however when you look at the whole experience i find every place has its negative and positive sides. your personality and the personality of your child defines what is important.

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#3 of 10 Old 07-03-2009, 12:17 PM - Thread Starter
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Thanks for sharing your perspective meemee, you brought up some good points.

My DH and I have both lived in other countries and I agree with what you say, once you live somewhere else even home is not really "home" anymore.

I agree that race issues are very subtle in the US - I think there is so much history of oppression and the subject is so touchy that most people avoid it.

In Kenya, race is discussed much more freely - but I can see how that might cause issues because my dd will likely get more outright comments and questions in Kenya. I used to work in an area where there weren't many white people and I used to get stares when walking around and people yelling comments at me. I visited a school once where there was a mixed child and several of the kids started yelling at her, "look, a white person just like you!"

So that made me think about how my dd would be viewed there - we think she will be seen as black in the US, and as white in Kenya, which could be very confusing for her.

We are hoping to visit Kenya next summer - she'll be 18 months, it will be interesting to see how the visit goes, how she is treated, adn how she responds.

Anyone else with experiences of how their kids were treated in different countries?

Loving wife to DH and mama to DD (11/08) and DS (2/12) and expecting another little boy (4/15)
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#4 of 10 Old 07-06-2009, 01:43 PM
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I also wonder where is best to raise my son. In my husband's country in the caribbean I have been met with a lot of negativity for being white. My son is very fair skinned compared to what I think we were expecting

I've heard people say that he is not my husband's son because of how light he was which was sad. Not sure how I will feel if my son has other kids making fun of him saying, that is not your dad, etc.

In the US I feel that because of his lighter skin he may not be accepted by aa peers and that he may even have to hear what white people hear from racist people who ASSume that because we are white we wish to hear their racist remarks...

In my husband's country we can be away from all the consumerism messages, pollution, lots of things I don't mind being away from but it is harder for me to make friends.

In America I would be able to make friends more easily. And I wouldn't have to think about dealing with husband's family who has made racist remarks to me in the past. I feel sick to my stomach thinking how they said these things to me while my son was in my arms (baby then), makes me think they will continue to say these things and as he gets older he will understand what they are saying.

I am thinking about homeschooling but otherwise I would consider where he will ge tthe best education.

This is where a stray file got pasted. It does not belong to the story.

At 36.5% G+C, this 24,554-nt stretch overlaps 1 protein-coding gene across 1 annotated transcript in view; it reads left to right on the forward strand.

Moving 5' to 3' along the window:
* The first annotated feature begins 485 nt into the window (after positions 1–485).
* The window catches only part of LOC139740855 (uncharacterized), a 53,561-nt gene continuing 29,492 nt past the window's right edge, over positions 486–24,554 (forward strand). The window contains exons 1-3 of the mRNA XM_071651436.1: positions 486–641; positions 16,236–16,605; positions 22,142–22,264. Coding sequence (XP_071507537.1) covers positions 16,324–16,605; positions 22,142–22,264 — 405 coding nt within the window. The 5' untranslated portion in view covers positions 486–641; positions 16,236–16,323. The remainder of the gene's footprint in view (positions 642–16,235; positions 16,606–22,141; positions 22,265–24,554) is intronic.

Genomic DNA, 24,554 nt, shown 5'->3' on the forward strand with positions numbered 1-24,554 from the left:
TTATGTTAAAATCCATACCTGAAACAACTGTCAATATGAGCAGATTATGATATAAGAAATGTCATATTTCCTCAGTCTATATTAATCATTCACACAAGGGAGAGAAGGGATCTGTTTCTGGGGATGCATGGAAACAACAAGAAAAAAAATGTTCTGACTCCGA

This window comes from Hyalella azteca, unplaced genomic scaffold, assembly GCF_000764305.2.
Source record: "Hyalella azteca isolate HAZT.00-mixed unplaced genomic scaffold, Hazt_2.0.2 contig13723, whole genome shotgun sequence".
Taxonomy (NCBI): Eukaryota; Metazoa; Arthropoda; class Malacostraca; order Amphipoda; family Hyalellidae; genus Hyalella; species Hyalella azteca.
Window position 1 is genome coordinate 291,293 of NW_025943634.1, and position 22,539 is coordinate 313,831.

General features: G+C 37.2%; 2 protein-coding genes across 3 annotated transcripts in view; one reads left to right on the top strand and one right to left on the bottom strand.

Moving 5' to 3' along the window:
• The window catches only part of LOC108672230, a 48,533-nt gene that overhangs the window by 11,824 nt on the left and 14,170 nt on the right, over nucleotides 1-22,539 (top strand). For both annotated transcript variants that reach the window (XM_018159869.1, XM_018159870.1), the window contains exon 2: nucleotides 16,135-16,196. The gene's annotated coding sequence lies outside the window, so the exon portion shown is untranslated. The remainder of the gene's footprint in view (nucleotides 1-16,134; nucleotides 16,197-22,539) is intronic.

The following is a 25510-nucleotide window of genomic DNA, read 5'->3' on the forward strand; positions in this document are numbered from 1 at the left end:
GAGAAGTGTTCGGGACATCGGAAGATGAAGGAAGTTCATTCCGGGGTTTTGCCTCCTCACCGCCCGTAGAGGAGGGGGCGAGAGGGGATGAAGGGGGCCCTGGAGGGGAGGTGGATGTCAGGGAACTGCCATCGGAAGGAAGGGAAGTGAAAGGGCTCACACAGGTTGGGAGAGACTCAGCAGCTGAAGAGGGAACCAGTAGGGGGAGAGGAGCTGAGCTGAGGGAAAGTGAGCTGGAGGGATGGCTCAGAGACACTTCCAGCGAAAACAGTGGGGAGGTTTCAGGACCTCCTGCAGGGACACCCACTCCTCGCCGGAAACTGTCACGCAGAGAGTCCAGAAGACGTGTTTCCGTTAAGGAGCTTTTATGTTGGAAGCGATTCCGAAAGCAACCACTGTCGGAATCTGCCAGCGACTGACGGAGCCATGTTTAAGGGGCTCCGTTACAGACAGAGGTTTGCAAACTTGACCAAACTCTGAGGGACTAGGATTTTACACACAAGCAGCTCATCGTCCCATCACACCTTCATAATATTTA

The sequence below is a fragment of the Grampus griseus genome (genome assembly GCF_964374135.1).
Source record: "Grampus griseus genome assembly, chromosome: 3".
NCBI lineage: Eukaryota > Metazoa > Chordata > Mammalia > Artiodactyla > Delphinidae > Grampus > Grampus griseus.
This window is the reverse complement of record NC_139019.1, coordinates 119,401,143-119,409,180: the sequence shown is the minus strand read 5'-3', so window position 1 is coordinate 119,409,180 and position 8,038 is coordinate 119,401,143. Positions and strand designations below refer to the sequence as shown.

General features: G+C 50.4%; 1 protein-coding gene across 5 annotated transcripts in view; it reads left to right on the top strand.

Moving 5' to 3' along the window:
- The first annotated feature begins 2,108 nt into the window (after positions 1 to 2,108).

I think it is important for Mom to have good support so she can be happy and take good care of her family. That is what keeps me from wanting to settle in my husband's country.

Best of luck with your decision. I agree that so much comes down to personality. Just make a GOOD decision and don't worry about making the BEST decision. Children will surprise us at every turn. Also if the situation is turning not good (instead of just speculating that it might) we can always plan with our husbands to change the living arrangements.

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#5 of 10 Old 07-06-2009, 03:05 PM - Thread Starter
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Thanks for your thoughts, RasJi7....i agree it's also important to think about where dh and i will be comfortable too, because a depressed/frustrated parent can also have a negative impact on kids.

I'm reading "Does Anyone Else Look Like Me?" it's a parent's guide to raising multicultural children. I've also read "What are you?" which is a collection of responses from multicultural teenagers and young adults.

This is just all new territory for me, and it's one place where i feel totally inept as a parent, since i've never dealt with it makes me sad to read about some of the racism that multicultural kids face.

and i know her experience will be completely different in the US than in Kenya - hopefully we will spend some time living in each place - I guess it's an individual thing too - we plan to have more kids, and some of my kids might thrive in kenya, while others in the US.

Loving wife to DH and mama to DD (11/08) and DS (2/12) and expecting another little boy (4/15)
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#6 of 10 Old 07-06-2009, 10:38 PM
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"The US" is not a single homogenus entity with a single veiw of race. I have traveled to many parts of this country and lived in various parts. Attituteds about race vary considerably. Even within a city attitude towards race will vary from neighborhood to neighborhood sometimes.

In the town I live in multi-ethnic families are very common and generally well accepted.